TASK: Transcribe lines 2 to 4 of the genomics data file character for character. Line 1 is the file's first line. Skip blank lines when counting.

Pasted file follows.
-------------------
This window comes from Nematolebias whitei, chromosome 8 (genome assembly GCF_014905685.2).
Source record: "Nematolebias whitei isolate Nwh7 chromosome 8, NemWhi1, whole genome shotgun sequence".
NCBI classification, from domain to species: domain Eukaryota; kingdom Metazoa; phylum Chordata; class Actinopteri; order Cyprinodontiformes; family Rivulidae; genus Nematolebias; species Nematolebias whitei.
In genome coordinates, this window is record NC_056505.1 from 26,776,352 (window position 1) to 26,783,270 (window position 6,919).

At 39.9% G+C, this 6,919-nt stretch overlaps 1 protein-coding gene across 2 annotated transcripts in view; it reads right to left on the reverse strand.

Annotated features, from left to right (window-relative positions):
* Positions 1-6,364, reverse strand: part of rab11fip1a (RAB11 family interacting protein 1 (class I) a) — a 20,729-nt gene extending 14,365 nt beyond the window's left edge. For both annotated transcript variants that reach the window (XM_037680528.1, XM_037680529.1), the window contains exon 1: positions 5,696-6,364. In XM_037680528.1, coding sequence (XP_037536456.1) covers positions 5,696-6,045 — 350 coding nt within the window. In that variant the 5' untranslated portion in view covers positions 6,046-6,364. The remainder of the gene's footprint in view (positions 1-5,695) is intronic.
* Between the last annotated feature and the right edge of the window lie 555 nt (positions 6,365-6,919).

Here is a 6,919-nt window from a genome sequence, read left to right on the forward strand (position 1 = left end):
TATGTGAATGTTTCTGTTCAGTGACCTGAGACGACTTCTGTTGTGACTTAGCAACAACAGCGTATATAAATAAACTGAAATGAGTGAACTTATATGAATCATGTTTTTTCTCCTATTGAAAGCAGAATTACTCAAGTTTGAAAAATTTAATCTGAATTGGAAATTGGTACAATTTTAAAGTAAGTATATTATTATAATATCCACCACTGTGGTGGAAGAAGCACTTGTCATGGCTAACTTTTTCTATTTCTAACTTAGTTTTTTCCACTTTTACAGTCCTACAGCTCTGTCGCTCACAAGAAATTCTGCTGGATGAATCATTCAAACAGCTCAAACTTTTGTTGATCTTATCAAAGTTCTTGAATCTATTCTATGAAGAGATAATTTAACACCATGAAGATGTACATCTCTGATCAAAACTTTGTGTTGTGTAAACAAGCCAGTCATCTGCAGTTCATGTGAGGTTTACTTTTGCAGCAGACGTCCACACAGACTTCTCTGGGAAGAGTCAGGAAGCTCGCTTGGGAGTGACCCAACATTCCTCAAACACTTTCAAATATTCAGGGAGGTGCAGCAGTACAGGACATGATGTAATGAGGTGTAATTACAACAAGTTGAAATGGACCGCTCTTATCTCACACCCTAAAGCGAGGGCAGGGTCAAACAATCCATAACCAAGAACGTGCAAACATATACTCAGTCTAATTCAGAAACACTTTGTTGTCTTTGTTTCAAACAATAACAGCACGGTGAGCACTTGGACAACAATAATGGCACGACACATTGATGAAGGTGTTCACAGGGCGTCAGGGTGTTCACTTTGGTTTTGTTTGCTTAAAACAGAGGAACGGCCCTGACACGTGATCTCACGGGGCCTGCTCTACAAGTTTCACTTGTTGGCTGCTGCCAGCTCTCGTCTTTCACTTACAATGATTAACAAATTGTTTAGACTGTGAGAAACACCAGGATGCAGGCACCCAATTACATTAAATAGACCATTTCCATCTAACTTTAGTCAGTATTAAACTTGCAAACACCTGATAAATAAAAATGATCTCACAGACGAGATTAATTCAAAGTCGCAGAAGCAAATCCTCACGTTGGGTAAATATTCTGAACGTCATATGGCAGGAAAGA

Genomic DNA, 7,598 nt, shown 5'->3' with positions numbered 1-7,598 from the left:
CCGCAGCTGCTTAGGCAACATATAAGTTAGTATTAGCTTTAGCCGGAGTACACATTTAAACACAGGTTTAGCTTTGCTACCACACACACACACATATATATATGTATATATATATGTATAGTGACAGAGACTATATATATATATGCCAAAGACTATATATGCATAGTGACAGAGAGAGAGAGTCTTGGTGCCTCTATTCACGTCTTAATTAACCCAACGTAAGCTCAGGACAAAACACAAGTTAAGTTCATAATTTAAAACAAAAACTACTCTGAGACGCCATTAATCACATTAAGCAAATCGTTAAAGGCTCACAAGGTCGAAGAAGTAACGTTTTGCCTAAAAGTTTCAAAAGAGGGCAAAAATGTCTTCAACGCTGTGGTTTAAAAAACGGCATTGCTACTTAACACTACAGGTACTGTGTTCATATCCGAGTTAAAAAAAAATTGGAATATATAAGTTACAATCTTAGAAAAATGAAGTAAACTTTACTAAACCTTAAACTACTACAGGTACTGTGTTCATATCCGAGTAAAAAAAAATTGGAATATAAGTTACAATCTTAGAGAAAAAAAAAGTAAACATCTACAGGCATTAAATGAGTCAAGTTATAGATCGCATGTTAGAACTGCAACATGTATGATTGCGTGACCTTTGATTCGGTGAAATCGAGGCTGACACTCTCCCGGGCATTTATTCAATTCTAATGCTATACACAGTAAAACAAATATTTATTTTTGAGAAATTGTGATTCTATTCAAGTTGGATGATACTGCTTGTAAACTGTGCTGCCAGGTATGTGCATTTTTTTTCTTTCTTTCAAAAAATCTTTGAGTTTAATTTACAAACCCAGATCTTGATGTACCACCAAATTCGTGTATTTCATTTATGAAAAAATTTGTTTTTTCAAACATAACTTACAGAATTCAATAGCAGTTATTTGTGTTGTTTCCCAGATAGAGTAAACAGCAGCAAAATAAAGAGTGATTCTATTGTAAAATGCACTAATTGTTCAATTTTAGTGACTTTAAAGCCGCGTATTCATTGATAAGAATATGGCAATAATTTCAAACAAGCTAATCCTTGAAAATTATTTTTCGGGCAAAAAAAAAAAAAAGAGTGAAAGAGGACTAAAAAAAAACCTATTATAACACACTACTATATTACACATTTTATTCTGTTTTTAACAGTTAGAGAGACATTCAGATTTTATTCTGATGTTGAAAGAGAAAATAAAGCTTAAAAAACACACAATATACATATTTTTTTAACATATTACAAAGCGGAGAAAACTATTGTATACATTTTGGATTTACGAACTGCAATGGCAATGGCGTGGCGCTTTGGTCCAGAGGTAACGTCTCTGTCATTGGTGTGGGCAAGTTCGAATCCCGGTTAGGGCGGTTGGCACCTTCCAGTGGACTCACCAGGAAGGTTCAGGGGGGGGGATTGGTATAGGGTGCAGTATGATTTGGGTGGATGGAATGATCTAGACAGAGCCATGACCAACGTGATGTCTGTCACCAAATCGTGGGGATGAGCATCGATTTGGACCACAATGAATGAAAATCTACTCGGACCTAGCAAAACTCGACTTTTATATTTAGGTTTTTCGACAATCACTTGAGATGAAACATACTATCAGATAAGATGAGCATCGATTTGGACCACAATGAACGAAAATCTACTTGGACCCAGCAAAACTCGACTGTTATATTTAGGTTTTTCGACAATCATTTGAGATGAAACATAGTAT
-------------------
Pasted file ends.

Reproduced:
Source record: "Nematolebias whitei isolate Nwh7 chromosome 8, NemWhi1, whole genome shotgun sequence".
NCBI classification, from domain to species: domain Eukaryota; kingdom Metazoa; phylum Chordata; class Actinopteri; order Cyprinodontiformes; family Rivulidae; genus Nematolebias; species Nematolebias whitei.
In genome coordinates, this window is record NC_056505.1 from 26,776,352 (window position 1) to 26,783,270 (window position 6,919).